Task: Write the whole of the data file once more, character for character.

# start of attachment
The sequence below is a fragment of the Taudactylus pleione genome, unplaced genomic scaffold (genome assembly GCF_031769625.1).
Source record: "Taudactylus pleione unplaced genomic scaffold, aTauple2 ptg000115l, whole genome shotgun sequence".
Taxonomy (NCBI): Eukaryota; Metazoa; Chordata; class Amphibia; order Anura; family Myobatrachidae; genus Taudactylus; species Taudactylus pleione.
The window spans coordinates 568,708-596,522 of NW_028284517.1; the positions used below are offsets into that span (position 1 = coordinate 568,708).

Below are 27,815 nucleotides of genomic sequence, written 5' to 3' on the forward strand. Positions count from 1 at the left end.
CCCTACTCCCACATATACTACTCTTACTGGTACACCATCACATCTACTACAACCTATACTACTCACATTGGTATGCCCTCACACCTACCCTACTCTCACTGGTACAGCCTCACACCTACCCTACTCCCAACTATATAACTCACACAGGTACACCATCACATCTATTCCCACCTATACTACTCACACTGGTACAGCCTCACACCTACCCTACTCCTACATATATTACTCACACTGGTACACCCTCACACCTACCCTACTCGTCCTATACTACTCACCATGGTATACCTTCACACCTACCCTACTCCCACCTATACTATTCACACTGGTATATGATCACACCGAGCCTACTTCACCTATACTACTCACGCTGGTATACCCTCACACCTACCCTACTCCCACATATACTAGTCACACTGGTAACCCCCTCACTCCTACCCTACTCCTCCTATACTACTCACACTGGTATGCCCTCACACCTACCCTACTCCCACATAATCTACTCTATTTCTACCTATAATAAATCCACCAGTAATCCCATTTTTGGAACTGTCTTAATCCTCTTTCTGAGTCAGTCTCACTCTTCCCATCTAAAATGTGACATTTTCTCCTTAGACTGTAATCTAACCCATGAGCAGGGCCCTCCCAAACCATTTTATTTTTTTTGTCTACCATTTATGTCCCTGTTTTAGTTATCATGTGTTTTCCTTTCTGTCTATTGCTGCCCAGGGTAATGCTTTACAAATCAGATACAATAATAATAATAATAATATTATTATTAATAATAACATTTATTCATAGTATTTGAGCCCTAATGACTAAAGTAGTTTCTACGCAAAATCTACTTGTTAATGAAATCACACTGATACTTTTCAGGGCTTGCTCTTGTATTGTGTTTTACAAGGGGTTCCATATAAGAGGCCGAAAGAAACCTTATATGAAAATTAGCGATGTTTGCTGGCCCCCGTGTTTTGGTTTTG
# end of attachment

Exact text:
The sequence below is a fragment of the Taudactylus pleione genome, unplaced genomic scaffold (genome assembly GCF_031769625.1).
Source record: "Taudactylus pleione unplaced genomic scaffold, aTauple2 ptg000115l, whole genome shotgun sequence".
Taxonomy (NCBI): Eukaryota; Metazoa; Chordata; class Amphibia; order Anura; family Myobatrachidae; genus Taudactylus; species Taudactylus pleione.
The window spans coordinates 568,708-596,522 of NW_028284517.1; the positions used below are offsets into that span (position 1 = coordinate 568,708).

Below are 27,815 nucleotides of genomic sequence, written 5' to 3' on the forward strand. Positions count from 1 at the left end.
CCCTACTCCCACATATACTACTCTTACTGGTACACCATCACATCTACTACAACCTATACTACTCACATTGGTATGCCCTCACACCTACCCTACTCTCACTGGTACAGCCTCACACCTACCCTACTCCCAACTATATAACTCACACAGGTACACCATCACATCTATTCCCACCTATACTACTCACACTGGTACAGCCTCACACCTACCCTACTCCTACATATATTACTCACACTGGTACACCCTCACACCTACCCTACTCGTCCTATACTACTCACCATGGTATACCTTCACACCTACCCTACTCCCACCTATACTATTCACACTGGTATATGATCACACCGAGCCTACTTCACCTATACTACTCACGCTGGTATACCCTCACACCTACCCTACTCCCACATATACTAGTCACACTGGTAACCCCCTCACTCCTACCCTACTCCTCCTATACTACTCACACTGGTATGCCCTCACACCTACCCTACTCCCACATAATCTACTCTATTTCTACCTATAATAAATCCACCAGTAATCCCATTTTTGGAACTGTCTTAATCCTCTTTCTGAGTCAGTCTCACTCTTCCCATCTAAAATGTGACATTTTCTCCTTAGACTGTAATCTAACCCATGAGCAGGGCCCTCCCAAACCATTTTATTTTTTTTGTCTACCATTTATGTCCCTGTTTTAGTTATCATGTGTTTTCCTTTCTGTCTATTGCTGCCCAGGGTAATGCTTTACAAATCAGATACAATAATAATAATAATAATATTATTATTAATAATAACATTTATTCATAGTATTTGAGCCCTAATGACTAAAGTAGTTTCTACGCAAAATCTACTTGTTAATGAAATCACACTGATACTTTTCAGGGCTTGCTCTTGTATTGTGTTTTACAAGGGGTTCCATATAAGAGGCCGAAAGAAACCTTATATGAAAATTAGCGATGTTTGCTGGCCCCCGTGTTTTGGTTTTG